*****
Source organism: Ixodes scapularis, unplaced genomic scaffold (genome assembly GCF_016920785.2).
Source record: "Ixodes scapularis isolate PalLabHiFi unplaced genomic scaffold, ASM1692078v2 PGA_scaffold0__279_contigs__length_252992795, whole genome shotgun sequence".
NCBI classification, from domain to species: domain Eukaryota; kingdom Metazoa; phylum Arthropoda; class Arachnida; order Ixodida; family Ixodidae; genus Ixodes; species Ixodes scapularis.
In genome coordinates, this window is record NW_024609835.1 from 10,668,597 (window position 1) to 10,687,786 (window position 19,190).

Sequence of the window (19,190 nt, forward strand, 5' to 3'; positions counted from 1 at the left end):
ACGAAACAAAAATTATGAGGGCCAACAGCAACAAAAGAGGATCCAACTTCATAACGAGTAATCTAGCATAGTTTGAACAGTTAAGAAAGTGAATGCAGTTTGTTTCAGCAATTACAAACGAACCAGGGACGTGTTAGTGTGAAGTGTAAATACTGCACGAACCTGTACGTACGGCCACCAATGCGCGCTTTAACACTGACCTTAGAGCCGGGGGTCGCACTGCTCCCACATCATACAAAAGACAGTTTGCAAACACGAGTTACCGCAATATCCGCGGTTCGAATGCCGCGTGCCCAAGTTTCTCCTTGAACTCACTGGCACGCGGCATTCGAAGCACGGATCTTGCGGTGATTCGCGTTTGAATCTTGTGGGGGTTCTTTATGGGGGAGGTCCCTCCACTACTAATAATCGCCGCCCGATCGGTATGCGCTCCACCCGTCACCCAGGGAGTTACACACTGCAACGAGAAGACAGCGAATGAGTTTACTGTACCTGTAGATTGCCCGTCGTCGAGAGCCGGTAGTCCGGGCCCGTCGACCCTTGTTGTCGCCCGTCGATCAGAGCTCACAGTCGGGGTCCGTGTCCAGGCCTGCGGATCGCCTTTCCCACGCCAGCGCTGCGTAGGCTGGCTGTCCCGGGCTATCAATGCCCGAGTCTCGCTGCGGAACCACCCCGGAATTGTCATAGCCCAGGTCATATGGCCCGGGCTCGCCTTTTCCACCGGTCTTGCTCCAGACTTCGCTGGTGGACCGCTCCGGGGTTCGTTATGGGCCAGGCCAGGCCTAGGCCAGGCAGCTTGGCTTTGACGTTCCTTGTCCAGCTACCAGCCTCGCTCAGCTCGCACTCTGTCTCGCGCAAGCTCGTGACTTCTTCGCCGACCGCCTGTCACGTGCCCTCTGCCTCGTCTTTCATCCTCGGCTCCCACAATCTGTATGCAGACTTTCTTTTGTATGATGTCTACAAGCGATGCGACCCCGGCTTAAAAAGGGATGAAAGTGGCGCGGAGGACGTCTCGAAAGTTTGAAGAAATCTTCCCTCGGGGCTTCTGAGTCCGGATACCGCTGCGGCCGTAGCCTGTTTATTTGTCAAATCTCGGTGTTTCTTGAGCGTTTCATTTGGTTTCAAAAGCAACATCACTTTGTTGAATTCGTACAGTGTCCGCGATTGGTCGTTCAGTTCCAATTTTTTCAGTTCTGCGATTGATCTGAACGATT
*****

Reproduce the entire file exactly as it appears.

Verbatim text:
Source organism: Ixodes scapularis, unplaced genomic scaffold (genome assembly GCF_016920785.2).
Source record: "Ixodes scapularis isolate PalLabHiFi unplaced genomic scaffold, ASM1692078v2 PGA_scaffold0__279_contigs__length_252992795, whole genome shotgun sequence".
NCBI classification, from domain to species: domain Eukaryota; kingdom Metazoa; phylum Arthropoda; class Arachnida; order Ixodida; family Ixodidae; genus Ixodes; species Ixodes scapularis.
In genome coordinates, this window is record NW_024609835.1 from 10,668,597 (window position 1) to 10,687,786 (window position 19,190).

Sequence of the window (19,190 nt, forward strand, 5' to 3'; positions counted from 1 at the left end):
ACGAAACAAAAATTATGAGGGCCAACAGCAACAAAAGAGGATCCAACTTCATAACGAGTAATCTAGCATAGTTTGAACAGTTAAGAAAGTGAATGCAGTTTGTTTCAGCAATTACAAACGAACCAGGGACGTGTTAGTGTGAAGTGTAAATACTGCACGAACCTGTACGTACGGCCACCAATGCGCGCTTTAACACTGACCTTAGAGCCGGGGGTCGCACTGCTCCCACATCATACAAAAGACAGTTTGCAAACACGAGTTACCGCAATATCCGCGGTTCGAATGCCGCGTGCCCAAGTTTCTCCTTGAACTCACTGGCACGCGGCATTCGAAGCACGGATCTTGCGGTGATTCGCGTTTGAATCTTGTGGGGGTTCTTTATGGGGGAGGTCCCTCCACTACTAATAATCGCCGCCCGATCGGTATGCGCTCCACCCGTCACCCAGGGAGTTACACACTGCAACGAGAAGACAGCGAATGAGTTTACTGTACCTGTAGATTGCCCGTCGTCGAGAGCCGGTAGTCCGGGCCCGTCGACCCTTGTTGTCGCCCGTCGATCAGAGCTCACAGTCGGGGTCCGTGTCCAGGCCTGCGGATCGCCTTTCCCACGCCAGCGCTGCGTAGGCTGGCTGTCCCGGGCTATCAATGCCCGAGTCTCGCTGCGGAACCACCCCGGAATTGTCATAGCCCAGGTCATATGGCCCGGGCTCGCCTTTTCCACCGGTCTTGCTCCAGACTTCGCTGGTGGACCGCTCCGGGGTTCGTTATGGGCCAGGCCAGGCCTAGGCCAGGCAGCTTGGCTTTGACGTTCCTTGTCCAGCTACCAGCCTCGCTCAGCTCGCACTCTGTCTCGCGCAAGCTCGTGACTTCTTCGCCGACCGCCTGTCACGTGCCCTCTGCCTCGTCTTTCATCCTCGGCTCCCACAATCTGTATGCAGACTTTCTTTTGTATGATGTCTACAAGCGATGCGACCCCGGCTTAAAAAGGGATGAAAGTGGCGCGGAGGACGTCTCGAAAGTTTGAAGAAATCTTCCCTCGGGGCTTCTGAGTCCGGATACCGCTGCGGCCGTAGCCTGTTTATTTGTCAAATCTCGGTGTTTCTTGAGCGTTTCATTTGGTTTCAAAAGCAACATCACTTTGTTGAATTCGTACAGTGTCCGCGATTGGTCGTTCAGTTCCAATTTTTTCAGTTCTGCGATTGATCTGAACGATT